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Serge Langlois is recognized by his peers as a national expert in high blood pressure and dialysis who has made major contributions to university education. Mr. Langlois graduated from Université Laval with a degree in medicine in 1972 and completed his residency in internal medicine in 1977. He then completed residencies at McGill University—in nephrology in 1979 and clinical pharmacology in 1980. He was appointed as a lecturer at Université Laval in 1981, rising through the ranks to adjunct clinical professor in 1985, associate clinical professor in 1990, associate regular professor in 1992, and full professor in 2003, a position he held until his retirement in 2015.

Knowledge sharing

Mr. Langlois was deeply involved in teaching, pedagogy, research, and management throughout his career at Université Laval. He taught general nephrology, pharmacology, hypertension, and dialysis at the undergraduate and postgraduate levels. As an undergraduate professor upon completing his postgraduate training, he was given responsibility in 1985 for the integrated course Système urinaire et milieu intérieur, which he taught until 2014. In 1992 he started the drug therapy workshops and modules that are still part of the clerkship program.

Mr. Langlois had a hand in shaping the skills of almost every doctor who came through Université Laval during the years he taught there, meaning he helped train more than a generation of new physicians. He was also actively involved in the dissemination of knowledge and in raising awareness about kidney failure. He organized three Québec forums on pre-dialysis to highlight the importance of multidisciplinary follow-up care.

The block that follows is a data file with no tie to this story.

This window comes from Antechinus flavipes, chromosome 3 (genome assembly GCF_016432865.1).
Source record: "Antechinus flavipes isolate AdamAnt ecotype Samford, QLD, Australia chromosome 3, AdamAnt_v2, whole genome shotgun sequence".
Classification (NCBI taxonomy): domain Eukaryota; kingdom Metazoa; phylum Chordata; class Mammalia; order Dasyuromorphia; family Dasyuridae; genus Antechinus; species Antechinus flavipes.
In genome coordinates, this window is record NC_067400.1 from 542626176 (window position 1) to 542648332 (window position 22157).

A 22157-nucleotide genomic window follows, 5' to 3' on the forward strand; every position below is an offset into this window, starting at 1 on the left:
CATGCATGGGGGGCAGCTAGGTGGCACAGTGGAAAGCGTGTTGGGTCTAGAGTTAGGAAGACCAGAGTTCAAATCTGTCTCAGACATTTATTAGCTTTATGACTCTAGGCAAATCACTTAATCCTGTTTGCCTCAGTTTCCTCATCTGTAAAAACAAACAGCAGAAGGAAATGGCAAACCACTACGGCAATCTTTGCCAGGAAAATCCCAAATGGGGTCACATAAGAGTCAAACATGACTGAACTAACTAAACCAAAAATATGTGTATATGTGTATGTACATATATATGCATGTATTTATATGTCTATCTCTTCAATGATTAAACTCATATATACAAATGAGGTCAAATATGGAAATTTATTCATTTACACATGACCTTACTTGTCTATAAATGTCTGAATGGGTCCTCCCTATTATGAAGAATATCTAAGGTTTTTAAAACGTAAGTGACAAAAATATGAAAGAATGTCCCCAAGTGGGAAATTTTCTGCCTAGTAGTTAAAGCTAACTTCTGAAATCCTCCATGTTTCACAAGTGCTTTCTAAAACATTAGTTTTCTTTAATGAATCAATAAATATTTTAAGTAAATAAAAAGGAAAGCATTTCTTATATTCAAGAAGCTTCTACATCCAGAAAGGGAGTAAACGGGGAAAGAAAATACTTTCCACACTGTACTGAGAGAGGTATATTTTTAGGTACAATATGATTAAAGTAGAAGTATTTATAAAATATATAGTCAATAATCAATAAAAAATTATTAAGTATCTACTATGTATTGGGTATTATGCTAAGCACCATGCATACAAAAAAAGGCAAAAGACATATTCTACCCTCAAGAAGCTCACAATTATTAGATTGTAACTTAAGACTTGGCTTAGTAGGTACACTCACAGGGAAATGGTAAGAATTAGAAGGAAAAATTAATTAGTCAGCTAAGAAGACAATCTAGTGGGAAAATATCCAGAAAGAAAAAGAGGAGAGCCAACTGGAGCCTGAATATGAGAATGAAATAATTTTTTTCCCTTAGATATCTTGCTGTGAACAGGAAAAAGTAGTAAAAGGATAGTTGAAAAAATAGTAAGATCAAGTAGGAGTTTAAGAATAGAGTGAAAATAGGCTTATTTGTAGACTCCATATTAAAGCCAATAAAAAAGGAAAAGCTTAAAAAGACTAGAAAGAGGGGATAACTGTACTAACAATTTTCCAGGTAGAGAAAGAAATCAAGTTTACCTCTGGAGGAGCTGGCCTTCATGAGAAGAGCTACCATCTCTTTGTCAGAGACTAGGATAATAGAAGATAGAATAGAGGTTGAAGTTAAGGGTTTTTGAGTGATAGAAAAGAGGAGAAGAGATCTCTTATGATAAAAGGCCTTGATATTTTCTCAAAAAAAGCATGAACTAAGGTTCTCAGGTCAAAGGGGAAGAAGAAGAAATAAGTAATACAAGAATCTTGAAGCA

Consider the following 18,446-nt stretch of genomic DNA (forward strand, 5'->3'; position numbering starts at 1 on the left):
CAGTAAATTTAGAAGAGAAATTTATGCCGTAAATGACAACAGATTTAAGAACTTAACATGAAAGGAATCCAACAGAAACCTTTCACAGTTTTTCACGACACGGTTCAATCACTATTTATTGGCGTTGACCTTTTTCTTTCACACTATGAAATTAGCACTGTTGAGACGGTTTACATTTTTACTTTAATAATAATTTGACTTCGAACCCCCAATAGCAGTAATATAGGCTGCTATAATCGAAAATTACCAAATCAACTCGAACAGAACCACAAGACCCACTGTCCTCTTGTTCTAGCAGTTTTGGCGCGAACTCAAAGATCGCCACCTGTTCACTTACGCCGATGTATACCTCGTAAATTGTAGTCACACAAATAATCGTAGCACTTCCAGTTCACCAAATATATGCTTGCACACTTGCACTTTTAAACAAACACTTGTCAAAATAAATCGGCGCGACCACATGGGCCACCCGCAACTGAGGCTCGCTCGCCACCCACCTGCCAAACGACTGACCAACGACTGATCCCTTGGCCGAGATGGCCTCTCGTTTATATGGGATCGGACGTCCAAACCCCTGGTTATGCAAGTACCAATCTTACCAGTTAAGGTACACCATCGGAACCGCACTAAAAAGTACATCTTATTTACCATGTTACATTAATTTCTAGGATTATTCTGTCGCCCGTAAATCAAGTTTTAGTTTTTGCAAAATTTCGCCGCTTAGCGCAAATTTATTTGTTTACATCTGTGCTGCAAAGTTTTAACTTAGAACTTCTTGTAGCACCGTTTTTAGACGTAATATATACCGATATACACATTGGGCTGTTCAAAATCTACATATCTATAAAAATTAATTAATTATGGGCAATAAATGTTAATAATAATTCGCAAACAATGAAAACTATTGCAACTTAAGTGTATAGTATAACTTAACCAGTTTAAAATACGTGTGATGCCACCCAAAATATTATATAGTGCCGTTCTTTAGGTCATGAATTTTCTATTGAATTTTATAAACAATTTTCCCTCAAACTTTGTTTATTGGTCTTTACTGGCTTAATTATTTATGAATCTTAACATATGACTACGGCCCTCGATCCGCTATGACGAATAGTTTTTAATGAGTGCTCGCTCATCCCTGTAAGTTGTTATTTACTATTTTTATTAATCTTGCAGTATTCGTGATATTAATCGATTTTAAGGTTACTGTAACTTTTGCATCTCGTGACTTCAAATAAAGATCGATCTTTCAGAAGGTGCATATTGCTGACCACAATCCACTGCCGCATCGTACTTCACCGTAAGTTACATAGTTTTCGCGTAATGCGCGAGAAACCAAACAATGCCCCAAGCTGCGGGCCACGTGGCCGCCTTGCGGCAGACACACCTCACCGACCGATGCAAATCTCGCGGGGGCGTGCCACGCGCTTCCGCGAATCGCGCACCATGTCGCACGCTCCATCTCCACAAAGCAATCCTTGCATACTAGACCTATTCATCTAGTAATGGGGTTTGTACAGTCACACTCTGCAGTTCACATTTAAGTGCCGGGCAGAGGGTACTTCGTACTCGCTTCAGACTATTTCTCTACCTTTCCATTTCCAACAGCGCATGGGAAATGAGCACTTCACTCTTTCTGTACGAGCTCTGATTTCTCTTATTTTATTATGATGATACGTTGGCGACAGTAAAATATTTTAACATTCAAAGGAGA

In collaboration with the Faculty of Nursing, Mr. Langlois started a program for nephrology nurse practitioners, teaching and supervising the first cohort.

Scientific career

Mr. Langlois also left his mark in research, his deep commitment to which deserves recognition. He co-authored 40 scientific articles and collaborated on various clinical trials. His research activities raised his professional profile from the regional to the provincial and then national levels. He has written five book chapters and a number of therapeutic guides.

Mr. Langlois was involved in administration on- and off-campus, and served on a number of provincial and national committees in nephrology and hypertension, including the clerkship committee, the Canadian Society of Nephrology, Société québécoise de néphrologie, Hypertension Canada, and Société québécoise d’hypertension artérielle. He also participated in the development of provincial and national standards of practice in dialysis care organization and high blood pressure. He took the lead in organizing peritoneal dialysis services at the Rimouski Regional Hospital Centre and getting hemodialysis and peritoneal dialysis established at the Hôtel-Dieu de Lévis Hospital Centre. Finally, Mr. Langlois served as a government advisor on drug use. A committed expert and an example to follow for future generations.